Our core Singapore franchise had a stellar year, turning in record income and earnings. We gained market share in consumer and SME banking, and remained a leader in savings and current deposits, large corporate banking and capital markets.

Asset quality remained resilient. While non-performing loans and specific allowances inched up, these were in line with our expectations. We reviewed several portfolios, including China, commodities, oil and gas, and residential exposures. We are satisfied that potential losses, even under stressed conditions, are manageable.

We are pleased that we continue to receive recognition from the street: Asian Bank of the Year from IFR, Best Asia Commercial Bank, Best Asia Investment Bank, and Best Asian Private Bank from FinanceAsia to name a few of our accolades. We have also been named Safest Bank in Asia by Global Finance, a New York-based publication, for seven consecutive years.

Building a sustainable organisation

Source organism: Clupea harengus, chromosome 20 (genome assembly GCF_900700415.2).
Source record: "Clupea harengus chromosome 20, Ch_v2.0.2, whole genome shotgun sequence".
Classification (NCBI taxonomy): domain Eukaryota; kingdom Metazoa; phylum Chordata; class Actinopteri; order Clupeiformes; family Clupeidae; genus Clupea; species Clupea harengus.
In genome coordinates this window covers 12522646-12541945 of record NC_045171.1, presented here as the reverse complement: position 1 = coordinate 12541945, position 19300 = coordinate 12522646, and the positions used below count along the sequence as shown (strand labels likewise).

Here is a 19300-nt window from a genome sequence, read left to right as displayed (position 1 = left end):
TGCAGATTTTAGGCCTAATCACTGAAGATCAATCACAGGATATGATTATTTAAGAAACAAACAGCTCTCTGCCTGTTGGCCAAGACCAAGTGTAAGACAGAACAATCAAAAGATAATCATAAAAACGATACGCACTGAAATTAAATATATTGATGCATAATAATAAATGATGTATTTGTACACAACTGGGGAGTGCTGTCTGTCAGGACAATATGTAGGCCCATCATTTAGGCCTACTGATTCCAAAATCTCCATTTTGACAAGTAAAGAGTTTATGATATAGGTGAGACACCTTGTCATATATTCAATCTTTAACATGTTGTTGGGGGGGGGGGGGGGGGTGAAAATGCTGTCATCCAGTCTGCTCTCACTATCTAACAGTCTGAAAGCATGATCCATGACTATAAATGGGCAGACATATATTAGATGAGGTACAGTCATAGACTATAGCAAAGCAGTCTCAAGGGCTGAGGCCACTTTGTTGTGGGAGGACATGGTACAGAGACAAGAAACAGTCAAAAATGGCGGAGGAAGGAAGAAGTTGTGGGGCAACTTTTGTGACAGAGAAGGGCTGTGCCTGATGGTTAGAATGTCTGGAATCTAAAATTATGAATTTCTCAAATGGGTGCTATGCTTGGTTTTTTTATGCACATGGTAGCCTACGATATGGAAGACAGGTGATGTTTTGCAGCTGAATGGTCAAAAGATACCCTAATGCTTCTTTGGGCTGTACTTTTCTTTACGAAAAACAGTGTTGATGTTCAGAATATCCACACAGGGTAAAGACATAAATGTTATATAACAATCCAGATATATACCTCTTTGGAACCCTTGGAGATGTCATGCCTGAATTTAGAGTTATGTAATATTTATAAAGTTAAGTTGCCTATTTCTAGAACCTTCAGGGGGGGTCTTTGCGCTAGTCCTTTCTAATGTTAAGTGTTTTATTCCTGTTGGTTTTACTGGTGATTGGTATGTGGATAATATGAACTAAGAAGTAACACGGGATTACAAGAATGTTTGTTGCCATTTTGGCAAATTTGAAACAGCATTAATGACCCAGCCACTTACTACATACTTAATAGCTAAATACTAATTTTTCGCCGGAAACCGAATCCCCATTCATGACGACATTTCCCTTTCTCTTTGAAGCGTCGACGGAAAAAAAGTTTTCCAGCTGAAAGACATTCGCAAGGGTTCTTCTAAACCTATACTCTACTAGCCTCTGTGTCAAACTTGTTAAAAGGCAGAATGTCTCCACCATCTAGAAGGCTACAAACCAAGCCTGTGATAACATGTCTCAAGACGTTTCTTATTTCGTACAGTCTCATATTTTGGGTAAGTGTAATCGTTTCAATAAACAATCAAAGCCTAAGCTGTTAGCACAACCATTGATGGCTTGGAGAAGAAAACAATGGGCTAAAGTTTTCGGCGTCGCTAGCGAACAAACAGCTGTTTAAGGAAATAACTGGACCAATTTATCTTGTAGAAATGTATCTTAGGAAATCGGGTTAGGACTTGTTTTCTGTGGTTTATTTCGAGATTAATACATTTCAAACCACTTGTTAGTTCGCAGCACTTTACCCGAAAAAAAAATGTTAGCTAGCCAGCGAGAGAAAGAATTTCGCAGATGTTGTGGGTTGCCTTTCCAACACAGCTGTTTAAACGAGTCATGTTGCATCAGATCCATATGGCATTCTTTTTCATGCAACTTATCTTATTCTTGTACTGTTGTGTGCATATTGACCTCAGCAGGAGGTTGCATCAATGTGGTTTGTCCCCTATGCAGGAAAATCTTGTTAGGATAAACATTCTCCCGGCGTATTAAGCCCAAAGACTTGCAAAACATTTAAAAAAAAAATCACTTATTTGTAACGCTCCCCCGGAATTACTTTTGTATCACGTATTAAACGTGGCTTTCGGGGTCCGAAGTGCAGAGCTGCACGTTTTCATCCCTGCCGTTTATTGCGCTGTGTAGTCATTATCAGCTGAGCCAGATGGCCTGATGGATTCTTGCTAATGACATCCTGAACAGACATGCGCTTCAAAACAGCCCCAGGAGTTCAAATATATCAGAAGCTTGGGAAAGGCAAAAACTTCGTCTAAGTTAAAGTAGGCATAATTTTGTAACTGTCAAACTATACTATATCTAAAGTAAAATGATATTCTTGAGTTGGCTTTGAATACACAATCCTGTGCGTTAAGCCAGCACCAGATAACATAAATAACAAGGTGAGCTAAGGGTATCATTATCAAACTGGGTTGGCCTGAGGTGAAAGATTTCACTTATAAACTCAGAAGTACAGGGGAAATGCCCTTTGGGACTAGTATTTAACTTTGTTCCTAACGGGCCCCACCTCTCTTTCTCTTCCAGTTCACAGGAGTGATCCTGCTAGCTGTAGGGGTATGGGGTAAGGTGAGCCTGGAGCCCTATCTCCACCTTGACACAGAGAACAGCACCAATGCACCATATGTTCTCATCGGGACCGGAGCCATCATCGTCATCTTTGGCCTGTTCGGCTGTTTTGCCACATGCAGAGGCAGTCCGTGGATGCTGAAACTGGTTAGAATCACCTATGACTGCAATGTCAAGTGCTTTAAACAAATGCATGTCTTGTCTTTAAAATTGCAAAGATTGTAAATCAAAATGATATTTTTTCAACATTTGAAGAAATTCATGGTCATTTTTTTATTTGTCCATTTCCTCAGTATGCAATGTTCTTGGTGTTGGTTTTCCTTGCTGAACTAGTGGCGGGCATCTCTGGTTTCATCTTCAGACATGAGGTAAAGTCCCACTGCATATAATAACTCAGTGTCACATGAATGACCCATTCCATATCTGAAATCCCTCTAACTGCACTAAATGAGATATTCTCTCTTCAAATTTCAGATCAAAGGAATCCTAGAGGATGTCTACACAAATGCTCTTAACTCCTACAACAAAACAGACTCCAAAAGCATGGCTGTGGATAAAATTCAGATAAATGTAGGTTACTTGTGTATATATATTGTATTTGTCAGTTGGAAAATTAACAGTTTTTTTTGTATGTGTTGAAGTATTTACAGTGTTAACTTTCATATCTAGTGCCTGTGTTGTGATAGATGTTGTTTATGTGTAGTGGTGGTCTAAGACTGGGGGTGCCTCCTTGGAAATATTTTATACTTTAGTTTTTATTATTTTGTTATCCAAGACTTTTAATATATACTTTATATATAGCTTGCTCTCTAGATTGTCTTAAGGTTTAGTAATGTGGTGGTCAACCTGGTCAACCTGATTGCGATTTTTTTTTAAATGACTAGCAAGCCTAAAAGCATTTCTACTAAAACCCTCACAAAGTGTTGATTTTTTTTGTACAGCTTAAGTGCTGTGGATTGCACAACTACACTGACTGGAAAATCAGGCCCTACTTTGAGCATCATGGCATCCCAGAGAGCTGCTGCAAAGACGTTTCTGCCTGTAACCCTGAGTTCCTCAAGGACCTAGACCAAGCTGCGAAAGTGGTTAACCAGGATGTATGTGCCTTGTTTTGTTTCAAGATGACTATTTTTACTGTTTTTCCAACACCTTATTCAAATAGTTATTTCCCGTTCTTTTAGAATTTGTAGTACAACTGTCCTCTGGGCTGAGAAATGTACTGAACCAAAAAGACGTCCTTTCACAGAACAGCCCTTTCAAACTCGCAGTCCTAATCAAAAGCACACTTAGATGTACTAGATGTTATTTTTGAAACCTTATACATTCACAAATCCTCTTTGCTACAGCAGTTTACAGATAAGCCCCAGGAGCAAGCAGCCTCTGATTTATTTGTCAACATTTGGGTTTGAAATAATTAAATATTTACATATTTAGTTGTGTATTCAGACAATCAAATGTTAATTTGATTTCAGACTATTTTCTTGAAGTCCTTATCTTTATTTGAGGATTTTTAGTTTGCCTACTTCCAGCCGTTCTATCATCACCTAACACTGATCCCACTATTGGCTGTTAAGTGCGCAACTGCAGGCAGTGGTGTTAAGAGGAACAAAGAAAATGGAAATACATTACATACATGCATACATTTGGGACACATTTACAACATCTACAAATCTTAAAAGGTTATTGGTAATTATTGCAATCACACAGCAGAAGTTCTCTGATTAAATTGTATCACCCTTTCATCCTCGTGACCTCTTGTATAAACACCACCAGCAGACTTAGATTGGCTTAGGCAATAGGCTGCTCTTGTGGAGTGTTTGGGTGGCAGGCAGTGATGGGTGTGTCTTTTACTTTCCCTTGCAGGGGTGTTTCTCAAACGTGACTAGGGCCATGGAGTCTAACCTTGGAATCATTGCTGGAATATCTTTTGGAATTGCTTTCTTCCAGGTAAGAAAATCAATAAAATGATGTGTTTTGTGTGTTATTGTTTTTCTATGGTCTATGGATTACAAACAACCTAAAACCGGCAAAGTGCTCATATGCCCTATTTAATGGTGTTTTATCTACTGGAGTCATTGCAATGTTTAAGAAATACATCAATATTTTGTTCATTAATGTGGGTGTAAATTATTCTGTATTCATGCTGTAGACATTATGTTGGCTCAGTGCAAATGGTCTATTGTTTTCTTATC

Customer experience

Since unveiling our strategy six years ago, we have been delivering consistently strong financial performance. The texture of our franchise has changed considerably. Wealth Management and SME Banking contribute 27% of Group income from 22% in 2010. Income from transaction services has doubled, while customer activities contributed half of Treasury income from 36% in 2010.

We have entrenched our position in Singapore, where in addition to market share gains, we are today widely acknowledged for our customer service and innovation.

We have repositioned our Hong Kong franchise for profitable growth. Income and earnings reached a record in 2015. We have expanded our franchises in China, Taiwan, India and Indonesia to improve our geographical mix and our ability to intermediate regional trade and capital flows. Income from these growth markets has risen 95% since 2009.

We have also strengthened the internal plumbing of the bank. Our risk architecture is more robust, the resiliency of our technology platforms has been strengthened and our systems are designed to "plug and play" new business applications. Our management information systems can measure profitability at granular levels. A dedicated corporate treasury now stewards our capital and liquidity.